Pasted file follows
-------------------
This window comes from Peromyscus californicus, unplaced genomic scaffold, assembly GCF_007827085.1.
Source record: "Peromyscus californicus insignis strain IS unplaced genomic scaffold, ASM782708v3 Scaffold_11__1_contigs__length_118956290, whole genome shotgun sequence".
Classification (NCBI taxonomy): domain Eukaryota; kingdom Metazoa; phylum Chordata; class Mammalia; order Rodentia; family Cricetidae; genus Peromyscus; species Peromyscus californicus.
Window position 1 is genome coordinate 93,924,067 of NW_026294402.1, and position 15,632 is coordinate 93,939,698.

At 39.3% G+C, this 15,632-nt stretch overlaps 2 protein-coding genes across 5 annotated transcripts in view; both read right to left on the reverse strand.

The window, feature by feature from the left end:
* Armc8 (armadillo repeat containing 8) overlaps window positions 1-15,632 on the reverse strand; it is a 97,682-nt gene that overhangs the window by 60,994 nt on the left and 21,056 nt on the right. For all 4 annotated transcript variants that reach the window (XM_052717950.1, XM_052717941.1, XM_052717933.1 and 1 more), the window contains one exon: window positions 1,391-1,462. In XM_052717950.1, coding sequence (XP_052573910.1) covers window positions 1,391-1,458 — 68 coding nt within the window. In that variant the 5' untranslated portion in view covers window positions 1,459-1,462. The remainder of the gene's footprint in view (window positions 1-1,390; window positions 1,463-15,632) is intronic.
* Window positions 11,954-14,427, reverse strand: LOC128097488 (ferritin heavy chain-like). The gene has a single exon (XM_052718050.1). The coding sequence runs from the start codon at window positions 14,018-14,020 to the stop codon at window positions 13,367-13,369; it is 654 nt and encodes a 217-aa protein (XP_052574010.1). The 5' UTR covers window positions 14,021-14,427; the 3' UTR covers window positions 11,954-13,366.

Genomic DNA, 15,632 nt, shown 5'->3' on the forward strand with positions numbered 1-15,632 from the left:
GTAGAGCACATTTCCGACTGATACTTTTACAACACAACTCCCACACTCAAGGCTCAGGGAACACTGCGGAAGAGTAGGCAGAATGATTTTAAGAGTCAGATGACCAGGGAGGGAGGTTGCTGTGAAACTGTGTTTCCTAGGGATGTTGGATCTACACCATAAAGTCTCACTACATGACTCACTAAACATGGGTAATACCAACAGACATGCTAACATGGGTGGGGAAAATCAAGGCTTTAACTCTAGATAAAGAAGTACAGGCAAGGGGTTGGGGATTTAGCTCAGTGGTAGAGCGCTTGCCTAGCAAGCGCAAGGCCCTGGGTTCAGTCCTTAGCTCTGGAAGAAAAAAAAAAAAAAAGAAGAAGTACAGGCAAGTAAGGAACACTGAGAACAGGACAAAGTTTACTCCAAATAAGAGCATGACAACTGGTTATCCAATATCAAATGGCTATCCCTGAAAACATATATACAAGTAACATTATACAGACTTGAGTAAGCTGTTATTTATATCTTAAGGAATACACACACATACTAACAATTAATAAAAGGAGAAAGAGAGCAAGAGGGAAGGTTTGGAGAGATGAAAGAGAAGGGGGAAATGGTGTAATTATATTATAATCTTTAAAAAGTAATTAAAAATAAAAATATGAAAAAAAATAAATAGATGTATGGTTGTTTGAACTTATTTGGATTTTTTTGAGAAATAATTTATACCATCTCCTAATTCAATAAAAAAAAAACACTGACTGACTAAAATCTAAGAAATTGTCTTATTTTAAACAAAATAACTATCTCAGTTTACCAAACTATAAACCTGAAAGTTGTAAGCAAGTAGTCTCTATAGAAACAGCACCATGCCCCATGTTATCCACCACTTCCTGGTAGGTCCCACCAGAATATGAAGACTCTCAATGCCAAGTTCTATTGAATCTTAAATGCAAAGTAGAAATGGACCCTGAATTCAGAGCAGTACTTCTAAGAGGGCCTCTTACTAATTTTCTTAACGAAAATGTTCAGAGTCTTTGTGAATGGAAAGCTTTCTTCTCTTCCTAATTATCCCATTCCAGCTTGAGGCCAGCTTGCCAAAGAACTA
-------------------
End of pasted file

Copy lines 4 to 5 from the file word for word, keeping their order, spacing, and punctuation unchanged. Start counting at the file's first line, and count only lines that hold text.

Window position 1 is genome coordinate 93,924,067 of NW_026294402.1, and position 15,632 is coordinate 93,939,698.

At 39.3% G+C, this 15,632-nt stretch overlaps 2 protein-coding genes across 5 annotated transcripts in view; both read right to left on the reverse strand.